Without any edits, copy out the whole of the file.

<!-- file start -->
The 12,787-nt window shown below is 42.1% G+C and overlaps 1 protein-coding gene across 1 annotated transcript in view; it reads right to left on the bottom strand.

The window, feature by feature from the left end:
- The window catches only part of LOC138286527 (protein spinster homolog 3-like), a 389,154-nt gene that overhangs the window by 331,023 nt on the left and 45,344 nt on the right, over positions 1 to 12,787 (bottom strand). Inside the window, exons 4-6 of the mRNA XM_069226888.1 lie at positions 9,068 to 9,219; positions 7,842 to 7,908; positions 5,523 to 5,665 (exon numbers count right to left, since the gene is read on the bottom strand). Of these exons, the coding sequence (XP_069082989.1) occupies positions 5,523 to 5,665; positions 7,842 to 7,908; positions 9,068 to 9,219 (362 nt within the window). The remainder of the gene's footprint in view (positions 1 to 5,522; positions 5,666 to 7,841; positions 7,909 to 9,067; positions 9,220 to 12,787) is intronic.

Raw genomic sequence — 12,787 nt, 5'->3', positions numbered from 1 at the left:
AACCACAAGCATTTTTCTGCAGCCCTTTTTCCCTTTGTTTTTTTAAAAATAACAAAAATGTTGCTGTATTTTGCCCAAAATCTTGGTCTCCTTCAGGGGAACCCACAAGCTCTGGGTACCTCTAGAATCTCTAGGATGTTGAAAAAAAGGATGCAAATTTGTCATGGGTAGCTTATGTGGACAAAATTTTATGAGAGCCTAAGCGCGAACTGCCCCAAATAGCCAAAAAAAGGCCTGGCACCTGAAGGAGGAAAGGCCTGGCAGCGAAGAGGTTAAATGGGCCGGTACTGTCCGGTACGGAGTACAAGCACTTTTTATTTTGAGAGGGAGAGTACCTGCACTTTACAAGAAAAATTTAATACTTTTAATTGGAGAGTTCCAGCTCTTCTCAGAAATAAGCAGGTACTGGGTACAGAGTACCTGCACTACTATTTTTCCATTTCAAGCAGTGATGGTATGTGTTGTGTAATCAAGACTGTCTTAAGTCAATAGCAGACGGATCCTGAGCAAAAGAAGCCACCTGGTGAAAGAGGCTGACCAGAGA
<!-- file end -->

The 12,787-nt window shown below is 42.1% G+C and overlaps 1 protein-coding gene across 1 annotated transcript in view; it reads right to left on the bottom strand.

The window, feature by feature from the left end:
- The window catches only part of LOC138286527 (protein spinster homolog 3-like), a 389,154-nt gene that overhangs the window by 331,023 nt on the left and 45,344 nt on the right, over positions 1 to 12,787 (bottom strand). Inside the window, exons 4-6 of the mRNA XM_069226888.1 lie at positions 9,068 to 9,219; positions 7,842 to 7,908; positions 5,523 to 5,665 (exon numbers count right to left, since the gene is read on the bottom strand). Of these exons, the coding sequence (XP_069082989.1) occupies positions 5,523 to 5,665; positions 7,842 to 7,908; positions 9,068 to 9,219 (362 nt within the window). The remainder of the gene's footprint in view (positions 1 to 5,522; positions 5,666 to 7,841; positions 7,909 to 9,067; positions 9,220 to 12,787) is intronic.

Raw genomic sequence — 12,787 nt, 5'->3', positions numbered from 1 at the left:
AACCACAAGCATTTTTCTGCAGCCCTTTTTCCCTTTGTTTTTTTAAAAATAACAAAAATGTTGCTGTATTTTGCCCAAAATCTTGGTCTCCTTCAGGGGAACCCACAAGCTCTGGGTACCTCTAGAATCTCTAGGATGTTGAAAAAAAGGATGCAAATTTGTCATGGGTAGCTTATGTGGACAAAATTTTATGAGAGCCTAAGCGCGAACTGCCCCAAATAGCCAAAAAAAGGCCTGGCACCTGAAGGAGGAAAGGCCTGGCAGCGAAGAGGTTAAATGGGCCGGTACTGTCCGGTACGGAGTACAAGCACTTTTTATTTTGAGAGGGAGAGTACCTGCACTTTACAAGAAAAATTTAATACTTTTAATTGGAGAGTTCCAGCTCTTCTCAGAAATAAGCAGGTACTGGGTACAGAGTACCTGCACTACTATTTTTCCATTTCAAGCAGTGATGGTATGTGTTGTGTAATCAAGACTGTCTTAAGTCAATAGCAGACGGATCCTGAGCAAAAGAAGCCACCTGGTGAAAGAGGCTGACCAGAGA